This 9th edition of KölnSkulptur is a special one since the park commemorates its 20th birthday. All the works presented by the eight artists invited for the 9th edition are newly commissioned. Following the opening, a catalogue will be published.
Do you remember the “Tales of A Thousand and One Nights”? When Antoine Galland translated them into French from Arabic at the beginning of the eighteenth century, they transformed the imagination of the time. The night of the May 8, 1709, Antoine Galland made a note in his diary about an extraordinary tale the Syrian merchant Hanna Diyab had just told him: “Aladdin and the Wonderful lamp.” That night in Paris was a dramatic one, marked by riots over food shortages. Diyab arrived in the French capital during this period and turned some of the dark nights into true storytelling sessions that changed the course of a “A Thousand and One Nights”; the tales he told were added to the translation and became world heritage through literature. It would not be accurate to say that the commissioned works for the 9th edition of the exhibition series KölnSkulptur are like those tales, but the park is the perfect grounds to be inhabited by the forces of fiction. Like the character Scheherazade, the wise young woman who tells a story every night to the Sultan in order to survive, Skulpturenpark Köln is a continuous voice that recalls the possibilities we still have to survive, and it does so with art
The Skulpturenpark Köln is not monumental in scale, and yet it is of enormous importance. Over the last two decades, the park has been the place, the site, and the home of sculptures created for it, for you. The title of this year’s edition of KölnSkulptur—La Fin de Babylone—relates to the dream of a new beginning for culture, and therefore for society. There is no such a thing, and yet there is. On the one hand, we have the life we have, our circumstances are hard to change, our possibilities hard to manifest. And there are times when we believe the past was a better place, and others when we see the time we live in as full of possibility, openness. What determines the difference between these two perceptions is the way we feel our relative importance. Oh! you may say it is economy, but even if the economy thrives, there is no guarantee that it provides a social environment in which we feel relevant to others, influential to our community, able to celebrate and partake in the current course of events... Here, I propose a total exaggeration: to imagine that the production of these eight, new site-specific works joining the already existing ones in the parcours is key to the beginning of a new world. What I ask of you is not only to walk through the park and discover the different works but to also see their existence as the wonder that may affect the world order. This is out of proportion, because so is art.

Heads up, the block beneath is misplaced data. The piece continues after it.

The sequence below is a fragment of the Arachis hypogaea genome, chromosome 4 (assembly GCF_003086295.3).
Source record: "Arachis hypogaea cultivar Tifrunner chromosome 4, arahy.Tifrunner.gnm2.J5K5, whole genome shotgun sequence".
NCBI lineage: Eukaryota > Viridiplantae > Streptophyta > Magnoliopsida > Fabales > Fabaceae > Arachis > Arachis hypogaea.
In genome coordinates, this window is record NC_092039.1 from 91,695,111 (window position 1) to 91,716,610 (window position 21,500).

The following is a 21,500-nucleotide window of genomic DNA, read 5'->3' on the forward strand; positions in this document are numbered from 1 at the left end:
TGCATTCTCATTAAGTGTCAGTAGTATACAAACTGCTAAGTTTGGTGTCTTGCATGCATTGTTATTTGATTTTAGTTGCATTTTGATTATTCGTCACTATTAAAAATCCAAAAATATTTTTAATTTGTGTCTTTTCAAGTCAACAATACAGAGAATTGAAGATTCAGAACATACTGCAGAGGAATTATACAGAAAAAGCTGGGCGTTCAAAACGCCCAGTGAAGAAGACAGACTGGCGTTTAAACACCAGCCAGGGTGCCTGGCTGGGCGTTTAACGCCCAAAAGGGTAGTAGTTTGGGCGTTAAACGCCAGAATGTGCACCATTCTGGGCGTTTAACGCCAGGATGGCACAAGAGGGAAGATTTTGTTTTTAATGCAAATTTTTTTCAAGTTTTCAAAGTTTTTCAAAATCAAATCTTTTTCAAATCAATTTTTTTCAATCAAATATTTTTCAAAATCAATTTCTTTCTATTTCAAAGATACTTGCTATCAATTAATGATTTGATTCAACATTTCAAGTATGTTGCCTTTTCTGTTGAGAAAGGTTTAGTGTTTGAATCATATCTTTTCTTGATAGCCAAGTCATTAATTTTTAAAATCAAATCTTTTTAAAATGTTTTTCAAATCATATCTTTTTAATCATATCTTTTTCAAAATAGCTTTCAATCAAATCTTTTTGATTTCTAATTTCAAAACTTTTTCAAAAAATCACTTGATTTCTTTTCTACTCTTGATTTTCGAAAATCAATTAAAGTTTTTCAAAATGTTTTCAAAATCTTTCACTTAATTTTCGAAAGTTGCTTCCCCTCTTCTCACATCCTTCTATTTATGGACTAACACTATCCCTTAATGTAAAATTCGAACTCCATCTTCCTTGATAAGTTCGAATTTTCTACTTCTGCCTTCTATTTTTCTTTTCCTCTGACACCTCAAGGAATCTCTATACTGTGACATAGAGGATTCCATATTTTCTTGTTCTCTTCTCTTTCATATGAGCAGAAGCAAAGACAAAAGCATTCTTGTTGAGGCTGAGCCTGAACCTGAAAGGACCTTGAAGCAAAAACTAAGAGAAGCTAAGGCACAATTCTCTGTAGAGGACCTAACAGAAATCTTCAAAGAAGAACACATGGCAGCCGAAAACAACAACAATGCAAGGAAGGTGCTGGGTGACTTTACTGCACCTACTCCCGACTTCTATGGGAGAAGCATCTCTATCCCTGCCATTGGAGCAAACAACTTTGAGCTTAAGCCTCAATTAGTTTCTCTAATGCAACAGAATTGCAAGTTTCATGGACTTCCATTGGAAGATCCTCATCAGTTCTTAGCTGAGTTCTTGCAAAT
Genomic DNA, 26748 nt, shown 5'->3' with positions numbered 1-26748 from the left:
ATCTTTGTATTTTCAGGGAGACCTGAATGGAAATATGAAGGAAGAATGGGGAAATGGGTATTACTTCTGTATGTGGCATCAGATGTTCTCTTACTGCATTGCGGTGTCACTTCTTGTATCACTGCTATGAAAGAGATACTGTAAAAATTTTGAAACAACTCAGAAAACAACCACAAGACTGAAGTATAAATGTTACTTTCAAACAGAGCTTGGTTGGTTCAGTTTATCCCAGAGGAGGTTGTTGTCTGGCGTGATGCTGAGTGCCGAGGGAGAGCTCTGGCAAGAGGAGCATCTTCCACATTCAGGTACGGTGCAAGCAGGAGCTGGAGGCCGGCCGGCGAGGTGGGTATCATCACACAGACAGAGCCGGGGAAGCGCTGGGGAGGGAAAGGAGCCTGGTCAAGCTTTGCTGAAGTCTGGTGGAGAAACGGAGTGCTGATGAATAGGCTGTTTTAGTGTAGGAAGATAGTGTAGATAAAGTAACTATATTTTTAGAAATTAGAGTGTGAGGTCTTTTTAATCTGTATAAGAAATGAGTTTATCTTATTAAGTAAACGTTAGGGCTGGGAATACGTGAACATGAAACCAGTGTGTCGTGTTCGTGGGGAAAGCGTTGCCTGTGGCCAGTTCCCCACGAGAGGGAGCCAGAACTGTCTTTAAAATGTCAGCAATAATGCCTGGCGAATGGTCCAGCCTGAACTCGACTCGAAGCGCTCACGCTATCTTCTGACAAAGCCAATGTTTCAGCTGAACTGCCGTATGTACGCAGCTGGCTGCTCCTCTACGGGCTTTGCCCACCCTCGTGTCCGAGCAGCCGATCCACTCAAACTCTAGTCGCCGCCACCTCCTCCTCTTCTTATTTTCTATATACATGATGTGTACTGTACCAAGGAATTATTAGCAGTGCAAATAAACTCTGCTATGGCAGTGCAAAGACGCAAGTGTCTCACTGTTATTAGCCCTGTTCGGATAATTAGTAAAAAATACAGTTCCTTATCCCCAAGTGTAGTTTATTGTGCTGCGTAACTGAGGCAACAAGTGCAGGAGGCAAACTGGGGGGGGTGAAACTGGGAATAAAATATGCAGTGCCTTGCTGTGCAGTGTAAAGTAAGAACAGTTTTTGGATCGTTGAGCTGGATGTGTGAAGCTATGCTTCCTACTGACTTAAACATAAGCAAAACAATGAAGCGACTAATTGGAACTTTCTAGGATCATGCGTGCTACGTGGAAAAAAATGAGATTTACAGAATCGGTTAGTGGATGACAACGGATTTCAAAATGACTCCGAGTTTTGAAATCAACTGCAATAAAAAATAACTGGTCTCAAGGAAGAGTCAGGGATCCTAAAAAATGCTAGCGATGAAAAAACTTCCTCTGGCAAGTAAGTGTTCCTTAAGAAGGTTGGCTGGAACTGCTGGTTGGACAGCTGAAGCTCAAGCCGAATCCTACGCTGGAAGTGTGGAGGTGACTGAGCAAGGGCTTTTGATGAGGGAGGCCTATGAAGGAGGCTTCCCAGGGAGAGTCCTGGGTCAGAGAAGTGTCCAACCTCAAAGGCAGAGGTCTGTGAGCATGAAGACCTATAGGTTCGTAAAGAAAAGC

And thus the second part of the title: Mich wundert, dass ich so fröhlich bin! This sentence, full of healthy humor, relates not to us but to the effort art makes to be great every time it happens. It is art and artists that produce under the assumption that it is really worth it to intervene, and add to the park not as if it is a piece of land but the whole world. This needed “exaggeration” is what motivates a thinking about the possibility of influence, which is both simple and complex.
This may be the reason why the different pieces that comprise this edition are rather unmonumental. They already embody an enormous ambition to affect the real, to touch us in such a way that every bit of skepticism of and cynicism towards the importance of art might be erased. And once liberated from the burden of doubt, we will all experience a new joy.